Often accused of being an apathetic generation, millennials are more committed to volunteering than were young Americans a generation ago, the Associated Press reports.
According to an AP-GfK poll of 1,044 adults, three out of ten (29 percent) Americans under the age of 30 agreed that citizens have a "very important obligation" to volunteer, a significant increase from the 19 percent who said the same thing in a 1984 survey conducted by NORC at the University of Chicago. While an average of 28 percent of all respondents said volunteering was very important, the survey found that respondents age 50 and older thought it was less important than did respondents who were 50 or older thirty years ago.
The poll also found that young people's sense of civic duty as measured by their commitment in five other areas — voting, serving on a jury, reporting a crime they've witnessed, speaking English, and staying informed about news and public issues — is lower than that of previous generations, and of Americans overall. For instance, while 37 percent of all respondents considered staying informed to be very important — down from 56 percent in 1984 — 28 percent of those under the age of 30 said they feel no obligation to stay informed. Although a similar number said they felt no obligation to volunteer, a survey by the Corporation for National and Community Service and the National Conference on Citizenship found that 21.7 percent of millennials volunteered in 2013, up from 14 percent in 1989.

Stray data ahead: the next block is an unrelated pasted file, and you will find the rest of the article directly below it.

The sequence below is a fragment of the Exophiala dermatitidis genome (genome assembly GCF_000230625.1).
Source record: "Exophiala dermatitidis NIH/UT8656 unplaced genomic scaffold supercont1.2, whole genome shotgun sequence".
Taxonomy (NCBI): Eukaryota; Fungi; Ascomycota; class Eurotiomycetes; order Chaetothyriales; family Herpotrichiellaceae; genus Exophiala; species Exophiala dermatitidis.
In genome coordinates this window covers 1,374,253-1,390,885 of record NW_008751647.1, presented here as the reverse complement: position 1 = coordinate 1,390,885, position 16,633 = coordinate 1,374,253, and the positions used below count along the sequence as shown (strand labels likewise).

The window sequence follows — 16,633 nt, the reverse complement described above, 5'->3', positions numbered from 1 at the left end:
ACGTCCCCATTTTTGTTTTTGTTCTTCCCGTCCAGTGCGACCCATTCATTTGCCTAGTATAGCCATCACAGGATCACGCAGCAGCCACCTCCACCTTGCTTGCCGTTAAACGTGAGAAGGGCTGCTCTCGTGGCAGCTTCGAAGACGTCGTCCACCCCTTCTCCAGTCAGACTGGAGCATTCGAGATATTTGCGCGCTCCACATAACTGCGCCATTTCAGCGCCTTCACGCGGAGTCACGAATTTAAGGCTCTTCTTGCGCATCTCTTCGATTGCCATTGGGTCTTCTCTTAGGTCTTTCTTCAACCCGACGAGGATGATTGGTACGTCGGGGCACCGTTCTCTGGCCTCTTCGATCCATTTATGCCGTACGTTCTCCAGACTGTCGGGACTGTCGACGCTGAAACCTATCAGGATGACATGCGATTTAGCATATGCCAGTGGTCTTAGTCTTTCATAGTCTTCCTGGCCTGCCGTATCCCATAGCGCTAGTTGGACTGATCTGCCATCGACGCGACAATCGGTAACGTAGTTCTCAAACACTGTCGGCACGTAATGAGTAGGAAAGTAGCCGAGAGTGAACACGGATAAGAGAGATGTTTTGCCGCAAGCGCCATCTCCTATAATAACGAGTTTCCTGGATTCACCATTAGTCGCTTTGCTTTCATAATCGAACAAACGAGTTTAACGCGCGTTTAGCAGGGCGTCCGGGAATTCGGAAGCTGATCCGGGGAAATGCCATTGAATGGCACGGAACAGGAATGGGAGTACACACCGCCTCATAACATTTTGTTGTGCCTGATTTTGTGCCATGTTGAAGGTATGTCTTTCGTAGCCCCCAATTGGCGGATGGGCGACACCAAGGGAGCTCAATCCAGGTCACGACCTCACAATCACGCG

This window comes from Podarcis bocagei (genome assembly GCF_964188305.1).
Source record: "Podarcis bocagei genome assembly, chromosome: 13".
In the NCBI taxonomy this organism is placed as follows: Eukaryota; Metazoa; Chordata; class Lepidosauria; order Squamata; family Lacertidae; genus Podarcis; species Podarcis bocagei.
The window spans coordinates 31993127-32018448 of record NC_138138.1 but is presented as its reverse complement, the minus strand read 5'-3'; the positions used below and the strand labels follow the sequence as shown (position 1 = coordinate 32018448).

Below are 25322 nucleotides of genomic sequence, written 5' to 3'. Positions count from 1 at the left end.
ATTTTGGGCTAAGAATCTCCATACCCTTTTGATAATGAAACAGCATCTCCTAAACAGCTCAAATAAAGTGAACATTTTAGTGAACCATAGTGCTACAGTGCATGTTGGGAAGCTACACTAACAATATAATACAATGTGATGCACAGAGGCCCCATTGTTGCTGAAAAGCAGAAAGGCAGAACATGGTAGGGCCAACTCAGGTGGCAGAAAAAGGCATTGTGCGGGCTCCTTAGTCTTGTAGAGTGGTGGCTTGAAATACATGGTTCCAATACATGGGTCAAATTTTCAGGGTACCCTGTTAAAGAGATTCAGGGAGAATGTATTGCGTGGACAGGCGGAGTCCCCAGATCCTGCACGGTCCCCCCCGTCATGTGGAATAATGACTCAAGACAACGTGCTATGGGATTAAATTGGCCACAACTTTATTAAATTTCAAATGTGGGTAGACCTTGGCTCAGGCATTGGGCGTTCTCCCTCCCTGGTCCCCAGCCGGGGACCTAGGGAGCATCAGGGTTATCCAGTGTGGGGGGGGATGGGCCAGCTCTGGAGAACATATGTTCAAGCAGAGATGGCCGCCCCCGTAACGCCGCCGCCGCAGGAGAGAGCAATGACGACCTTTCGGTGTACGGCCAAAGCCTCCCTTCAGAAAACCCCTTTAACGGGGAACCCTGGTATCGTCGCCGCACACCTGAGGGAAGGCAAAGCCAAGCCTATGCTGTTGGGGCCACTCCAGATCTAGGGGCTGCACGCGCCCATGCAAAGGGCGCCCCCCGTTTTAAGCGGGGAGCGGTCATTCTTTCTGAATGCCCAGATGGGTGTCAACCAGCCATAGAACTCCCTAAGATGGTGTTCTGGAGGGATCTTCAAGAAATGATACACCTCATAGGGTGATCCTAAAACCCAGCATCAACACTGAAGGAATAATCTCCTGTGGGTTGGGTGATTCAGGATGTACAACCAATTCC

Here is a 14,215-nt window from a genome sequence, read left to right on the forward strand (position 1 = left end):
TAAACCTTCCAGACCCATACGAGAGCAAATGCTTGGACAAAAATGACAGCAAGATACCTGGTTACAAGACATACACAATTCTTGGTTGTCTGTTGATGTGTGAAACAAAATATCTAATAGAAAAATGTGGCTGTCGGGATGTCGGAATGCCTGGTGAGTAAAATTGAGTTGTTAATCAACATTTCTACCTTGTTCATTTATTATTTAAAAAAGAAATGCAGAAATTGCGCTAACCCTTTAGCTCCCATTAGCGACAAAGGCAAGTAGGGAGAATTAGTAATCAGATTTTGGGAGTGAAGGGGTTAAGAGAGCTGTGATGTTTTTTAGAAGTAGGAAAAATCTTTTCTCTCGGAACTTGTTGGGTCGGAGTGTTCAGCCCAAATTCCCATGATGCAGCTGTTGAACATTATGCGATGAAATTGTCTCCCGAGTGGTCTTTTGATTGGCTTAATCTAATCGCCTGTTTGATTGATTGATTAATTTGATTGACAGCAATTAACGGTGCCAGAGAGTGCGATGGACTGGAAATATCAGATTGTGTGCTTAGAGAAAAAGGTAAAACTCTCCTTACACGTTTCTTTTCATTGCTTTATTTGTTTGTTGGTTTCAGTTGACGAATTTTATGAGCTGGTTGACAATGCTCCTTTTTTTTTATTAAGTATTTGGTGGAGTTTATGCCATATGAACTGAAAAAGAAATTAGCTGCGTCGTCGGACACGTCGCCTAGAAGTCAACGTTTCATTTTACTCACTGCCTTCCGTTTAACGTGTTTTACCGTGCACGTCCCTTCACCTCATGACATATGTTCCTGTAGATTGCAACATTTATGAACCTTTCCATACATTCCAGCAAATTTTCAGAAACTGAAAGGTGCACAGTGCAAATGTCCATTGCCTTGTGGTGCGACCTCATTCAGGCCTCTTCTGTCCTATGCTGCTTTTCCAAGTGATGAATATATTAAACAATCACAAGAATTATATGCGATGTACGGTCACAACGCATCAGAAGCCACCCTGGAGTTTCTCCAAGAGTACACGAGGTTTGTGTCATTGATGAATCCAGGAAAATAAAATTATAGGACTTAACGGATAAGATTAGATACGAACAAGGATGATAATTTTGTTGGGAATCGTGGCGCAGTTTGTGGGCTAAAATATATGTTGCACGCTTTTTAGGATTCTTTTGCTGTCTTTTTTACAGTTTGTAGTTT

"That's partly the fact that we have built up our institutions for volunteering," Peter Levine, associate dean for research at Tufts University's Jonathan M. Tisch College of Citizenship and Public Service, told the AP. "Something like 30 percent of high schools have service-learning programs. They didn't have that in the 1980s."
Rutgers University professor Cliff Zukin, who studies civic engagement, said he sees little to suggest that the positive trend in volunteering among millennials will bring about a return to higher levels of political engagement or a stronger embrace of other civic virtues, all of which were in decline well before today's young adults came of age. As if to prove the point, while the AP-GfK poll found that three-quarters of Americans considered voting to be a very important obligation, only 36 percent of eligible voters turned out to vote in November's midterms elections, the lowest level since World War II. "They're starting at a very, very low point," Zukin said of millennials. "And each generation seems to have peaked at less than the previous generation....The people who were forty two decades ago aren't as engaged as the people who were sixty two decades ago. This generational slippage tends to continue."